HC Deb 22 January 1998 vol 304 cc629-30W
Mr. Barnes

To ask the Secretary of State for the Home Department if he will make a statement on the length of time taken between arrest and conviction of criminals. [22336]

Mr. Michael

Data on the exact period between arrest and conviction are not available. However, the magistrates courts Time Intervals Survey, published three times a year by the Lord Chancellor's Department, collects data on the time between offence and completion of magistrates courts proceedings. The latest available figures show that, in June 1997, the average time for defendants in indictable cases (including triable-either-way cases) was 132 days. This compares with 133 days in June 1996 and 132 in June 1995. Data collected by the Court Service show that the average time between committal and arraignment or start of trial in the Crown Court in 1997 was 12 weeks. This compares with 13 weeks in 1996 and 16 weeks in 1995.

The Government are determined to tackle delays in the criminal justice system. Delays impede justice, frustrate victims and bring the law into disrepute. The Government are particularly concerned by delays in dealing with persistent young offenders. A survey was recently conducted to establish a baseline for the Government's pledge to halve the time taken between arrest and sentence for persistent young offenders. That survey indicates that in 1996 the average time was 142 days. Many youth justice practitioners are already making efforts to tackle delay, with Government encouragement. My right hon. and learned Friend the Lord Chancellor wrote to the chairmen of youth court panels in May 1997 and a circular issued in October set out good practice and asked local agencies to set up fast-track schemes for persistent young offenders. The Government plan to contact youth justice practitioners in spring 1998 to find out what action has been taken to give effect to the circular's recommendations and, in particular, to establish fast-tracking schemes.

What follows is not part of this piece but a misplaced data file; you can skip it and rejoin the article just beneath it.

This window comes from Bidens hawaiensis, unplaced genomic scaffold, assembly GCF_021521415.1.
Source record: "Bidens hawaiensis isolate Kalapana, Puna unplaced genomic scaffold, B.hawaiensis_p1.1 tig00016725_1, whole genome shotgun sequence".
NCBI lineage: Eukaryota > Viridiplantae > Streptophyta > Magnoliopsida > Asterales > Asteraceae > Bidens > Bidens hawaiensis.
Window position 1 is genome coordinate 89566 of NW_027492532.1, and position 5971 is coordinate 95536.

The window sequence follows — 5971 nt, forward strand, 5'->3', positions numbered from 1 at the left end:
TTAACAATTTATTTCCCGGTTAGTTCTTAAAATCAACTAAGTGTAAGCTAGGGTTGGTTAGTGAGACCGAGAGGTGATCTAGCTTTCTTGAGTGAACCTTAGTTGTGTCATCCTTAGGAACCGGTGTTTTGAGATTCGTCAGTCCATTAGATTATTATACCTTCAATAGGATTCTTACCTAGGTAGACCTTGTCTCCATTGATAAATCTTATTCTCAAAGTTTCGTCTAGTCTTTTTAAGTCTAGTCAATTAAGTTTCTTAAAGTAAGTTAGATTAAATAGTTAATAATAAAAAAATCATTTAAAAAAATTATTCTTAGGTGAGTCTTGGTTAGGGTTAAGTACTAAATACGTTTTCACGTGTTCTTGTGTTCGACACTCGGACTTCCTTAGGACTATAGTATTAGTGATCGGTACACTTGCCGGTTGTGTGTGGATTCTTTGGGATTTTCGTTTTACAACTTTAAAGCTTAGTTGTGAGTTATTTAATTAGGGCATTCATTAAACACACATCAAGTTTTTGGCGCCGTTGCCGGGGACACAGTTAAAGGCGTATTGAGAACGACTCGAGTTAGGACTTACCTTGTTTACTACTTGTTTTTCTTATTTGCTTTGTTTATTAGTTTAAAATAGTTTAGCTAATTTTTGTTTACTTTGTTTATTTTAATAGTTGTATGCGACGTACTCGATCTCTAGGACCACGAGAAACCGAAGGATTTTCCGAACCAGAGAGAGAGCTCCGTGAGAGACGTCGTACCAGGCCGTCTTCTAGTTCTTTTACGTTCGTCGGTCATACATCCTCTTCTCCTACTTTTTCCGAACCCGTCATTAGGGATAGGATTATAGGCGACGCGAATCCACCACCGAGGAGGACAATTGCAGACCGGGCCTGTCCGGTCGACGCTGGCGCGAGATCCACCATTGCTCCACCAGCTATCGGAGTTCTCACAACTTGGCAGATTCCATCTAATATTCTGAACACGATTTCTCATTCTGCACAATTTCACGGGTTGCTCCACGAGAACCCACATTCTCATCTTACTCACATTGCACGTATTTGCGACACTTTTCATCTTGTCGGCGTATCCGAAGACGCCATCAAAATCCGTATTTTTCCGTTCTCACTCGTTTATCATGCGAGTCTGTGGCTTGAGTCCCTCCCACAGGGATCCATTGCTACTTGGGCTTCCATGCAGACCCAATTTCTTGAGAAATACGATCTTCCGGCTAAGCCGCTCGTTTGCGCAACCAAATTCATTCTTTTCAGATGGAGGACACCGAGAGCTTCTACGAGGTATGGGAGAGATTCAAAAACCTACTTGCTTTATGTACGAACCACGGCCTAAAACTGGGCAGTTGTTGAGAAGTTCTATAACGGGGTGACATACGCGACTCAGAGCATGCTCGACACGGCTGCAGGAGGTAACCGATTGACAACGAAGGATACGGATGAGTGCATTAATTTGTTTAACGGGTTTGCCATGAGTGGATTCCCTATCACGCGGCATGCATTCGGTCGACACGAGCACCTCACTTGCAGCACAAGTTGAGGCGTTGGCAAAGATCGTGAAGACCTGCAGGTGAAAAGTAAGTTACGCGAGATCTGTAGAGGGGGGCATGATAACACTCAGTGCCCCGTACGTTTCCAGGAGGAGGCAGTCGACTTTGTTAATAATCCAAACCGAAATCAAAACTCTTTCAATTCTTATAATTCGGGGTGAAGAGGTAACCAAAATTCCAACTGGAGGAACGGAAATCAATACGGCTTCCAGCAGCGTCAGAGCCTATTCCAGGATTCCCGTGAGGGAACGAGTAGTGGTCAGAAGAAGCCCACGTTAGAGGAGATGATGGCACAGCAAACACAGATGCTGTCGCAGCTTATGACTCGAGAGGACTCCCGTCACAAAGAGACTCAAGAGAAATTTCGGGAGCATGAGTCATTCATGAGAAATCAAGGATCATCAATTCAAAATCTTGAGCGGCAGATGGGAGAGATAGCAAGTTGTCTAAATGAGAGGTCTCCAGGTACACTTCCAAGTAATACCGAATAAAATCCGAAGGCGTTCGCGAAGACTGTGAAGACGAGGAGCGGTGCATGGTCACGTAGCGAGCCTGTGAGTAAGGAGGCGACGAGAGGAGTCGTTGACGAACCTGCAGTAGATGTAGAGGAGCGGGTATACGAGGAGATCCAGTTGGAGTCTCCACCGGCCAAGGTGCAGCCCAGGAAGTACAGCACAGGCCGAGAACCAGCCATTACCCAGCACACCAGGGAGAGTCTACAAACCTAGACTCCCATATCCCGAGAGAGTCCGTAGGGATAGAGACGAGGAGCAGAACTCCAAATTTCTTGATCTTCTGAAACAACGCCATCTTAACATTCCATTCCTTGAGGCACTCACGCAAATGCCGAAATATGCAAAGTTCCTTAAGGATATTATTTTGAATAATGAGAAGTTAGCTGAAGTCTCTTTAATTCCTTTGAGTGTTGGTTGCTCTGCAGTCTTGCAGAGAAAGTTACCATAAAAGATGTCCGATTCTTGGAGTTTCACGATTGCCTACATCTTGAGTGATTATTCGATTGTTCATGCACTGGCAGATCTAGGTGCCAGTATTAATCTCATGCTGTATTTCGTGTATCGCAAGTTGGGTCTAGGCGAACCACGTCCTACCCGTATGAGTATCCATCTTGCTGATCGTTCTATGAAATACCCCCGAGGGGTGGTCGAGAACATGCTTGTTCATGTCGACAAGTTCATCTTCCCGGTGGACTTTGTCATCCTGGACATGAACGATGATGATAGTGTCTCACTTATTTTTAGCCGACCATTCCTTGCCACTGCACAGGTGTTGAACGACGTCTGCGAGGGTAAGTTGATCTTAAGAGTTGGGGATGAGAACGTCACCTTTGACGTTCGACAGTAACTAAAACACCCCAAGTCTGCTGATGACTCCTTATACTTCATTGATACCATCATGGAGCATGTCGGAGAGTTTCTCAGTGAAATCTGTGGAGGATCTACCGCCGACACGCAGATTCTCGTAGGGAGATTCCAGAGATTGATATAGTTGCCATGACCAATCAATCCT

Following a public consultation exercise, the Government concluded that many of the recommendations of the Review of Delay in the Criminal Justice System had the potential substantially to reduce delay without impairing the quality of justice and accepted the majority of them. Those recommendations which require legislation are being implemented through the Crime and Disorder Bill currently before Parliament. The main recommendations relate to dealing promptly with straightforward guilty pleas, case management in magistrates' courts, Early Administrative Hearings in contested cases and starting indictable-only cases in the Crown Court.

In addition, to reinforce the effectiveness of these new procedures for case preparation and management, the Government will introduce the regime of statutory time limits for the prosecution of criminal cases provided for in the Prosecution of Offences Act 1985 but not yet implemented. Stricter time limits will be set for juvenile than adult cases and even tougher time limits will be imposed for persistent young offender cases.

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